Balancing the Sunday School Aquarium, Part 1

Wednesday 20th February, 2008

Have you ever had an aquarium? No matter whether they are large or small, they require regular care. Today, there are even companies that service those large aquaria you see in restaurants and doctors' offices. There are so many issues to address. What kind of fish will occupy the space? Will they be marine or freshwater fish? If they are marine fish, how will the proper balance of salt be maintained?

How will the aquarium be oxygenated? Will it be provided by plants or supplemented by an aeration system? What about keeping the water and aquarium clean? Will you clean the tank and replace the water regularly? Will you use a filtration system? What temperature is best for the fish? How will you maintain that temperature? Will room temperature work, or will you need to provide a heater? According to the size of the fish, how much space do the fish require?

In a similar way, your Sunday School is a living, breathing system requiring regular maintenance and care. Without proper care, the Sunday School becomes unhealthy. This requires leadership or else space gets too full. Growth does not take place. Classes die. People stop inviting their friends. Budgets become tight. Training stops. Teachers quit. People leave. And more.

In an effort to anticipate some of Sunday School system needs, allow me to suggest that you read Bruce Raley's article 7 Questions to Assess Your Present Education Ministry. In the article, he asks seven great questions that may help you keep your Sunday School system in a healthy balance. In Part 1, I will share his first three questions which are in all capitals followed by my commentary:

  • HOW MANY NEW UNITS HAVE BEEN STARTED IN THE LAST YEAR? TWO YEARS? This checks on so many important areas. Are you regularly planning for growth? Have you run out of space? Have you considered any off-site classes? Are you apprenticing and releasing new teachers/leaders? Are you expecting new people? Are you reaching out? Have you asked every adult class to birth another class? No Sunday Schools will continue to grow without the addition of one or more new units.
  • WHAT PROCESS ARE YOU PRESENTLY USING TO IDENTIFY AND TRAIN NEW WORKERS? This is also an expectant question. Are you constantly on the look out for new leaders who have gifts, experiences, and passions that God wants to use in His service? Are you intentionally praying for potential workers by name? Have you helped them do develop some skills? Do you expect your current teachers and leaders to apprentice another? Are you enlisting face-to-face? Have you set up potential teacher/worker training annually? Do you calendar regular training times delivered in a variety of methods?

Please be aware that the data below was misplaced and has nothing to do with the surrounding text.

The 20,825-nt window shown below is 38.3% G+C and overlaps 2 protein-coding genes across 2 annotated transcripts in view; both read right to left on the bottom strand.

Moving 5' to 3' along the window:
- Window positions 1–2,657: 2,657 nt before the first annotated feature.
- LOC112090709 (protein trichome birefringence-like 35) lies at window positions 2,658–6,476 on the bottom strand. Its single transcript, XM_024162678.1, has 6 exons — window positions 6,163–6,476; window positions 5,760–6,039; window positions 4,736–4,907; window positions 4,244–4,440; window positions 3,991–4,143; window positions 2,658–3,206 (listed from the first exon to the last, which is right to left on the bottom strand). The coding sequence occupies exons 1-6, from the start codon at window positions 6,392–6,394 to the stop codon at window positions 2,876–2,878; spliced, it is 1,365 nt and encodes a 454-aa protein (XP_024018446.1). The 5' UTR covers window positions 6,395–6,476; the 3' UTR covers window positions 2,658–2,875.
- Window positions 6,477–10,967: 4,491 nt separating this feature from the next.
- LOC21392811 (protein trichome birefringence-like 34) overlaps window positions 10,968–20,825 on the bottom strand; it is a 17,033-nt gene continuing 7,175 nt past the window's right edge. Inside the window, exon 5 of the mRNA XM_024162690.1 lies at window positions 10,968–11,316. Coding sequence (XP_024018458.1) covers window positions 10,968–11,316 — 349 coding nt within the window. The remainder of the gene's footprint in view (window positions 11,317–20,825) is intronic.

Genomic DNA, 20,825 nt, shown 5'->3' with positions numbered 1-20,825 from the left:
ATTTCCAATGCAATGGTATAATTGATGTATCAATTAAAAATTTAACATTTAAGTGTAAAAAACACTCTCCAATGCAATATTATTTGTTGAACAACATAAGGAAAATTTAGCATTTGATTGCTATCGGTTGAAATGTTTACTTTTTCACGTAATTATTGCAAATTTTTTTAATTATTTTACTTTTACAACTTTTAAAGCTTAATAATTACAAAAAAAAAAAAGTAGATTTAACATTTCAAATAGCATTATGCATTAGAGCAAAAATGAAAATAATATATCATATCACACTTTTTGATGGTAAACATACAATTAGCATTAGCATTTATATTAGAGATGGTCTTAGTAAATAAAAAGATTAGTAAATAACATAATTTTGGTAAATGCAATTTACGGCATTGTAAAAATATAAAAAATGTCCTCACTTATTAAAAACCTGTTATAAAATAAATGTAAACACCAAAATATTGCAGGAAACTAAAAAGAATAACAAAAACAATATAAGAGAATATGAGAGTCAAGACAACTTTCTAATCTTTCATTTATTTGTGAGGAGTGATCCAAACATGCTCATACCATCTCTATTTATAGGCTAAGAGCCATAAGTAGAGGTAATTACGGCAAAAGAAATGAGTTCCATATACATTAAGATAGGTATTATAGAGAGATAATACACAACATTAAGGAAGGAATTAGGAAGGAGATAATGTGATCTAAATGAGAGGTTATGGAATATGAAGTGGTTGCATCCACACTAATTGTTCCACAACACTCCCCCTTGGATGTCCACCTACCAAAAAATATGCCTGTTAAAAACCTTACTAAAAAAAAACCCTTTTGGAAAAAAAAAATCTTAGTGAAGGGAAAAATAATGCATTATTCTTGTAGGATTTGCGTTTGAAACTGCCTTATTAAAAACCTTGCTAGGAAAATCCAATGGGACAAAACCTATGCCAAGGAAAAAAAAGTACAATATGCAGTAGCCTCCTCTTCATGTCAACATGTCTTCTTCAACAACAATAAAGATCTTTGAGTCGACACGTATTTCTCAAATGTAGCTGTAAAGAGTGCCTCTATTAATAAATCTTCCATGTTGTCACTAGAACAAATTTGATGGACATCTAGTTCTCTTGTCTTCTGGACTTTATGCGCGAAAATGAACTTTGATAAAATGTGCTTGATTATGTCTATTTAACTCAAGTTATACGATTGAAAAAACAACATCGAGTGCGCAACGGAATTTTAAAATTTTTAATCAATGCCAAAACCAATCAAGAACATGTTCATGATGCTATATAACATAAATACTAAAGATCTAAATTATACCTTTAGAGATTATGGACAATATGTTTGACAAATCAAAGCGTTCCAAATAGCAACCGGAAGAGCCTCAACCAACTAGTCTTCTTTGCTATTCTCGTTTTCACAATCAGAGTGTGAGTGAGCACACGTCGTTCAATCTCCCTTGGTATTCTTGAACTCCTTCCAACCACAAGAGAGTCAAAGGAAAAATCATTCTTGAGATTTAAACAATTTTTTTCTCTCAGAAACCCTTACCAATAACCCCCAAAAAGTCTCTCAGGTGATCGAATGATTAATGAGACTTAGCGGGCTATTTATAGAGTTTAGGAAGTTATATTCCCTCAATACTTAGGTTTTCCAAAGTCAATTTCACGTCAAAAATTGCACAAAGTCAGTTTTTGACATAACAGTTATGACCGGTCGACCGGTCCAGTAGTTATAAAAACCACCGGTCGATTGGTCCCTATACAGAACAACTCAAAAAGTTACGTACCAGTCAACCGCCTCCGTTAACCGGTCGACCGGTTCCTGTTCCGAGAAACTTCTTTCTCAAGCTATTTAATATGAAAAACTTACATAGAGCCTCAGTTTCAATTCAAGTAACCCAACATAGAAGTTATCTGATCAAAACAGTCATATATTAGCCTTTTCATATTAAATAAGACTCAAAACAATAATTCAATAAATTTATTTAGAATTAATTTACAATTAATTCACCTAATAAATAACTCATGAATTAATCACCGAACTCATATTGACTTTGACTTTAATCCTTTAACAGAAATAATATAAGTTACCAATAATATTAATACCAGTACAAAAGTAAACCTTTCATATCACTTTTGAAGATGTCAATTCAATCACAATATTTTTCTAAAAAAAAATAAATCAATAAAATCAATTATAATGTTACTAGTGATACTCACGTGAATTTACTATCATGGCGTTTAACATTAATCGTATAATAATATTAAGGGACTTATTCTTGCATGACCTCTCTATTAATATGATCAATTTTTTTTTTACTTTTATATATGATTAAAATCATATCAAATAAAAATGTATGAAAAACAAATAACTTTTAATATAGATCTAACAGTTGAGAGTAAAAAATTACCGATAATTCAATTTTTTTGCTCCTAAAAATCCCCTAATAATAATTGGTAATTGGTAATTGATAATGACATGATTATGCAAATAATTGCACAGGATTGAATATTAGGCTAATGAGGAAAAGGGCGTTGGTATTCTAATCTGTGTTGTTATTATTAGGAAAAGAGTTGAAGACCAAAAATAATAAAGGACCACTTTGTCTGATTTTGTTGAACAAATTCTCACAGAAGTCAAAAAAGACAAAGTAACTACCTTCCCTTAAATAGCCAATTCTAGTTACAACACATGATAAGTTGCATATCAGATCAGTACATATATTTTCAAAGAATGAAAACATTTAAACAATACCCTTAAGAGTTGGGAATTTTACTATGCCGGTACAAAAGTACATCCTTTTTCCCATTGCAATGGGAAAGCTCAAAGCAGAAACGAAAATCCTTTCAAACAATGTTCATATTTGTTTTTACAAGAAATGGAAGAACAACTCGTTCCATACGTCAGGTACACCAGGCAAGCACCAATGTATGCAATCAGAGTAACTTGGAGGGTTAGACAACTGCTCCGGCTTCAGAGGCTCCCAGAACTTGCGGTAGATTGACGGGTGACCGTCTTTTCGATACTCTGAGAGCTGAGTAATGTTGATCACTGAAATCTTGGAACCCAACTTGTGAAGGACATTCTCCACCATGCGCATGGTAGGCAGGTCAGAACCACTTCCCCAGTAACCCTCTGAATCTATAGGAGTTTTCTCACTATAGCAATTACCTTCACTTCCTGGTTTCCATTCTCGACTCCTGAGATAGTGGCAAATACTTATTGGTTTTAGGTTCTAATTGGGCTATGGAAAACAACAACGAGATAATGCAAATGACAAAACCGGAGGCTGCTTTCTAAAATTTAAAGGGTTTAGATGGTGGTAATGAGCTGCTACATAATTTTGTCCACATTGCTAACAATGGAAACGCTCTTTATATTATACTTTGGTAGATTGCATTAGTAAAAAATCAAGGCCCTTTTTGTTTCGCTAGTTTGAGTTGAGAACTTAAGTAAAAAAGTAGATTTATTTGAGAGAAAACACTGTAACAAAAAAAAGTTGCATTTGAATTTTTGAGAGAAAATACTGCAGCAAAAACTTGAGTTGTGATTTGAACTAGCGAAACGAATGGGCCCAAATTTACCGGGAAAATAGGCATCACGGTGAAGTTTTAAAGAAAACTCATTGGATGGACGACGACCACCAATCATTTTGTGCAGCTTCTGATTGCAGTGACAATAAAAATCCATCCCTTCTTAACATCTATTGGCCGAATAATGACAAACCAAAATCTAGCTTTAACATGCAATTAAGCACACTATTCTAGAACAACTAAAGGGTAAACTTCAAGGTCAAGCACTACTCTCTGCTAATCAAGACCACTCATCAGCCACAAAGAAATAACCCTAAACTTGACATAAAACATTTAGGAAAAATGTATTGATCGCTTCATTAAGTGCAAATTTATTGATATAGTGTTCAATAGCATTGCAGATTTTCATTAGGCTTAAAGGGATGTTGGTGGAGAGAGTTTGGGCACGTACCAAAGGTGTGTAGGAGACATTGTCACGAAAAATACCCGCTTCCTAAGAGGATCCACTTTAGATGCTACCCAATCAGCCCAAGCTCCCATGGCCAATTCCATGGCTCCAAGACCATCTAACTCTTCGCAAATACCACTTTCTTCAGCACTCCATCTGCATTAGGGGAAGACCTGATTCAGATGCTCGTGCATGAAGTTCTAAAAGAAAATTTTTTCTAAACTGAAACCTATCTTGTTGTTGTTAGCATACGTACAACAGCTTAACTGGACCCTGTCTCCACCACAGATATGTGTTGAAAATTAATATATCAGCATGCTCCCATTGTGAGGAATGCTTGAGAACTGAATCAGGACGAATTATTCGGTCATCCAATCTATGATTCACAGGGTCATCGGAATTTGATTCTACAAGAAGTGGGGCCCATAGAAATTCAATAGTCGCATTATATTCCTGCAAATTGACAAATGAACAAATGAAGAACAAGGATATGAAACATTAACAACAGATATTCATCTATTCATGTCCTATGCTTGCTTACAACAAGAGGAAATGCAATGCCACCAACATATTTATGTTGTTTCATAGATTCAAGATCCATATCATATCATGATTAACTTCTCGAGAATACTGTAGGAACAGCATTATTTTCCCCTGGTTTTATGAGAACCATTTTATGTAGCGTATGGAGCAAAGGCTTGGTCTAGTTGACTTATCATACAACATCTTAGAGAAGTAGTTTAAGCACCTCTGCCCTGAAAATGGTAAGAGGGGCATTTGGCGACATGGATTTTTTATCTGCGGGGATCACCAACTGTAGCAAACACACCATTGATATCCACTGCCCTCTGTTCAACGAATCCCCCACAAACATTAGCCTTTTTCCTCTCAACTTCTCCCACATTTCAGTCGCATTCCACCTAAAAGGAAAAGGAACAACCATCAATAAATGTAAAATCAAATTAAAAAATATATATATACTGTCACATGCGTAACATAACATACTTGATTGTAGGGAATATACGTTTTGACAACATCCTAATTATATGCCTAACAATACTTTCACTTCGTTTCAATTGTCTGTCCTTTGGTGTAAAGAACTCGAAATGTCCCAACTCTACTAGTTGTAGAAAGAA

• WHAT IS YOUR [SUNDAY SCHOOL] USING AS A SYSTEMATIC PLAN OF STUDY (CURRICULUM)? Allowing your teachers to choose anything they please can lead to unhealthy choices. I have been in classrooms and discovered unChristian "Bibles." Teachers are human and have preferences. Would studying the book of Revelation for ten years be a healthy choice? My bias is that classes need a healthy balance in a study plan between Old and New Testament. Most good curriculum plans provide this balance. Providing a curriculum option committee to look at occasional alternatives may be helpful in some circumstance.
How is the balance in your Sunday School aquarium? Which of these questions needs to be addressed in your system? What steps can you take this month to begin making needed adjustments? In Part 2, I will share Bruce Raley's final four questions about space, outreach, evangelism training, and facilities. Then look at all seven questions and assess your Sunday School as a whole. Then take steps to maintain a healthy, growing Sunday School aquarium! Be revolutionary!

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